Earlier today, we looked at the arrest of company executives and employees attending the SHOT Show in Las Vegas for violations of the Foreign Corrupt Practices Act (FCPA).
The Department of Justice has posted a “Lay-Person’s Guide” on its website. Now would be a good time to review some of the highlights:
The FCPA makes it unlawful to bribe foreign government officials to obtain or retain business. With respect to the basic prohibition, there are five elements which must be met to constitute a violation of the Act:
A. Who — The FCPA potentially applies to any individual, firm, officer, director, employee, or agent of a firm and any stockholder acting on behalf of a firm. Individuals and firms may also be penalized if they order, authorize, or assist someone else to violate the antibribery provisions or if they conspire to violate those provisions…
B. Corrupt intent — The person making or authorizing the payment must have a corrupt intent, and the payment must be intended to induce the recipient to misuse his official position to direct business wrongfully to the payer or to any other person…
C. Payment — The FCPA prohibits paying, offering, promising to pay (or authorizing to pay or offer) money or anything of value.
D. Recipient — The prohibition extends only to corrupt payments to a foreign official, a foreign political party or party official, or any candidate for foreign political office…a member of a royal family, a member of a legislative body, or an official of a state-owned business enterprise [could] be considered a “foreign official.”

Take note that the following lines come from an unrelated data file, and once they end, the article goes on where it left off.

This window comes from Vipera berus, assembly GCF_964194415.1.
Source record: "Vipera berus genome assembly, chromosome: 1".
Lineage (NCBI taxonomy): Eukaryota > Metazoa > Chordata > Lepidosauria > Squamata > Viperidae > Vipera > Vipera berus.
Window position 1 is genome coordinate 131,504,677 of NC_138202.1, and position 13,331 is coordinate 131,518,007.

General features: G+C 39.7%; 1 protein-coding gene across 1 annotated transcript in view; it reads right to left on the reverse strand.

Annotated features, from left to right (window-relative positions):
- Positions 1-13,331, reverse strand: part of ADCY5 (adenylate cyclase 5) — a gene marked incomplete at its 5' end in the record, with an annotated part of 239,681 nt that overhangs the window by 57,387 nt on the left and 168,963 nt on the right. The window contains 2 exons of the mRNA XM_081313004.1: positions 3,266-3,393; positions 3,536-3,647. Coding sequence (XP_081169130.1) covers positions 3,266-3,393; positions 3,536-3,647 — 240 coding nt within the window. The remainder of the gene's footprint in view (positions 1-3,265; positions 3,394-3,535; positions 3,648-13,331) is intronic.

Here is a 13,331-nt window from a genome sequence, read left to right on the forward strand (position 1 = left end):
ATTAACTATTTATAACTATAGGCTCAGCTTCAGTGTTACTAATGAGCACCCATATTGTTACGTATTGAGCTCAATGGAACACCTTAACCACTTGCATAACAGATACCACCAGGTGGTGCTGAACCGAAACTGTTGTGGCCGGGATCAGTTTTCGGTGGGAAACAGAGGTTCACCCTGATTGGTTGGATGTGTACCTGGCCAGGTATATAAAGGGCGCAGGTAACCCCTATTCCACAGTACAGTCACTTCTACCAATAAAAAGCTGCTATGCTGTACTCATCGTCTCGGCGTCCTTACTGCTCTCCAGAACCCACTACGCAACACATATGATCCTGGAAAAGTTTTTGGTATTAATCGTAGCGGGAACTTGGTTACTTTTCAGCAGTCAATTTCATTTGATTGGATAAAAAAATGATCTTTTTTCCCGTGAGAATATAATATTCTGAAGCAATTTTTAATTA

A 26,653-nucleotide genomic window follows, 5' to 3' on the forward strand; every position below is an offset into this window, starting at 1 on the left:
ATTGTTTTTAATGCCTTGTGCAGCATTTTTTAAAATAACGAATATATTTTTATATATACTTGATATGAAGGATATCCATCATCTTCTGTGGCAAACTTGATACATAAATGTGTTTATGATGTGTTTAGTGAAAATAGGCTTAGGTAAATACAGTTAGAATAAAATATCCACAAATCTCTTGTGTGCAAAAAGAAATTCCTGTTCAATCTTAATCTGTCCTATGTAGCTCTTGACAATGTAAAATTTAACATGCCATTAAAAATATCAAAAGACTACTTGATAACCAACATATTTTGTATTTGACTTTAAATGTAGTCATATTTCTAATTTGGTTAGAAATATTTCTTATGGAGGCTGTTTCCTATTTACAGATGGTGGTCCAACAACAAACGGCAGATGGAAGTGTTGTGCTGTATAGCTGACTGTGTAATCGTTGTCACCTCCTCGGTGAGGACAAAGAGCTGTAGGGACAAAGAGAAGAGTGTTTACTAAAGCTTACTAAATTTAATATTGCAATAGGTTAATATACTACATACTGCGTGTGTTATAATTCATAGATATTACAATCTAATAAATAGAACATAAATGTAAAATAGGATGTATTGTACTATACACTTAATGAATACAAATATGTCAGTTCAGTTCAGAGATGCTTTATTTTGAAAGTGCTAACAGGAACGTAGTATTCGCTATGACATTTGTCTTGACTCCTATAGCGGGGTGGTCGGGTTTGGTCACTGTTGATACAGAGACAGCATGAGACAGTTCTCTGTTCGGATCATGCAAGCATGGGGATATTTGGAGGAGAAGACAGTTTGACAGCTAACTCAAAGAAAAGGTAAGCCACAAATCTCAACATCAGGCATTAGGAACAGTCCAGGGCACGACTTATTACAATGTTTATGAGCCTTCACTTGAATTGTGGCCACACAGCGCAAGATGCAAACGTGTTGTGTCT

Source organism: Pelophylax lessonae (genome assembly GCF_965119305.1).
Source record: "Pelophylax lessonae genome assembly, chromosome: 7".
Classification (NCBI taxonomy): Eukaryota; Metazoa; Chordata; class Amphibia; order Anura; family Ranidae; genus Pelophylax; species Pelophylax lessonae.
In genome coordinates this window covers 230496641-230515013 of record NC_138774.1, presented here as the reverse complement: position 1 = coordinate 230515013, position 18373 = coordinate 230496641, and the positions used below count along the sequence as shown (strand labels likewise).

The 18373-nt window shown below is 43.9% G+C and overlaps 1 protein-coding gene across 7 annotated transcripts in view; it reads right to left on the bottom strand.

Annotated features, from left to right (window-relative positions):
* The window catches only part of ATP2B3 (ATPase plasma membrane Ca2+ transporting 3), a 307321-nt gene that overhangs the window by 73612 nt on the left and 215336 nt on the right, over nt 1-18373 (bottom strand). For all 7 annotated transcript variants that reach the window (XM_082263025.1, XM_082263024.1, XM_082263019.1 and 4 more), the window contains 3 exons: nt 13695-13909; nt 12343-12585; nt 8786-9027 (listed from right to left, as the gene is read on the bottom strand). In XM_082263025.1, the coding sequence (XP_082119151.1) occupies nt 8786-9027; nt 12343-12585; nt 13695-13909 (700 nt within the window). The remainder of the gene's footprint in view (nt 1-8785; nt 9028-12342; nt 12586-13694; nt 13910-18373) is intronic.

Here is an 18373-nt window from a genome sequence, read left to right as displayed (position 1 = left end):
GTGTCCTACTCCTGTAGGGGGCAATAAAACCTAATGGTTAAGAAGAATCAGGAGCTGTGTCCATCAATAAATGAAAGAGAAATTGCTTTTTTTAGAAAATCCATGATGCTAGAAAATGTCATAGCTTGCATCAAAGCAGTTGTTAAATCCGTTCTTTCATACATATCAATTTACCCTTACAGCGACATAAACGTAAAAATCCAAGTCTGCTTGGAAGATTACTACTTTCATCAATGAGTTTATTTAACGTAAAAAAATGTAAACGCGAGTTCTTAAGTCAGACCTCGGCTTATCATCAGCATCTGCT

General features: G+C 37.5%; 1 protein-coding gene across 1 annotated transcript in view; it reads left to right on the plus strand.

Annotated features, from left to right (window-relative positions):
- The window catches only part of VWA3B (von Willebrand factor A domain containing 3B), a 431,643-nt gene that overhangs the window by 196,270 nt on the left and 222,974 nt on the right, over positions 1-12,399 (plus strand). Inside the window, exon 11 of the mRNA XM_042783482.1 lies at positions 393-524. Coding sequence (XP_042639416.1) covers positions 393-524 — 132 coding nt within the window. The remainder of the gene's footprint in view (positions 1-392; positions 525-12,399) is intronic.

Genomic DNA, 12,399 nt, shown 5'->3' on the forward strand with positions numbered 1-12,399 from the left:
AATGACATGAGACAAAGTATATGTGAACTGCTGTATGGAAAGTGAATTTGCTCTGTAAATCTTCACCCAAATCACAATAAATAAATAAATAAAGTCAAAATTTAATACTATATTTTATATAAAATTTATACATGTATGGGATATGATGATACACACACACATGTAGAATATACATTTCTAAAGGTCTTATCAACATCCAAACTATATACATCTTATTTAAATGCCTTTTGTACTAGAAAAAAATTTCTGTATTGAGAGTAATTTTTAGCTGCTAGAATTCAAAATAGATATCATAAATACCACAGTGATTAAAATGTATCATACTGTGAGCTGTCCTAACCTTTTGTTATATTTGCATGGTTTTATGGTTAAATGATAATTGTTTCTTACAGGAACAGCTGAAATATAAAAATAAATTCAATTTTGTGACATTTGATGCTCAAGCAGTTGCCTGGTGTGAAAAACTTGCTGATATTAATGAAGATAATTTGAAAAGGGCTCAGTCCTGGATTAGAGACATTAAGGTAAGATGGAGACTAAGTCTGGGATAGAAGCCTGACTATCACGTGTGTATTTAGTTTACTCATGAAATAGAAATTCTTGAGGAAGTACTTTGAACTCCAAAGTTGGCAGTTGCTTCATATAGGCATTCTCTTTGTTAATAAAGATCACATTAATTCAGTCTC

E. Business Purpose Test — The FCPA prohibits payments made in order to assist the firm in obtaining or retaining business for or with, or directing business to, any person. The Department of Justice interprets “obtaining or retaining business” broadly, such that the term encompasses more than the mere award or renewal of a contract. It should be noted that the business to be obtained or retained does not need to be with a foreign government or foreign government instrumentality.
That’s a broad-brush overview. The guide includes permissible payments, affirmative defenses, sanctions, guidance…and from the main FCPA page you can access further information, including:
Opinion Procedure Releases (1993 – Present)
Opinion Procedure Regulations
Review Procedure Releases (1980 – 1992)
Lay-Person’s Guide to the FCPA Statute (June 2001)
International Agreements Relating to Bribery of Foreign Officials
Other FCPA & Anti-Corruption Sites
Recent Court Opinions
I’m going to be talking more about the arrests in the coming days and as new information becomes available. For now, I just wanted to make sure readers knew of this resource.
Tomorrow we’re going to look at the investigation and one of the principals behind it.
More from the SHOT Show: SAF attorney tells press conference ‘You can’t pick and choose’ from Bill of Rights
More from Gun Rights Examiners
Atlanta: Ed Stone | Austin: Howard Nemerov | Boston: Ron Bokleman | Charlotte: Paul Valone | Cheyenne: Anthony Bouchard | Chicago: Don Gwinn | Cleveland: Daniel White | DC: Mike Stollenwerk | Denver: Dan Bidstrup | Fort Smith: Steve D. Jones | Grand Rapids: Skip Coryel | Knoxville: Liston Matthews | Los Angeles: John Longenecker | Minneapolis: John Pierce | National: Dan | Phoenix: Douglas Little | Seattle: Dave Workman | St. Louis: Kurt Hofmann | Wisconsin: Gene German
WIDTH=”160″ BORDER=”0″ ALT=””>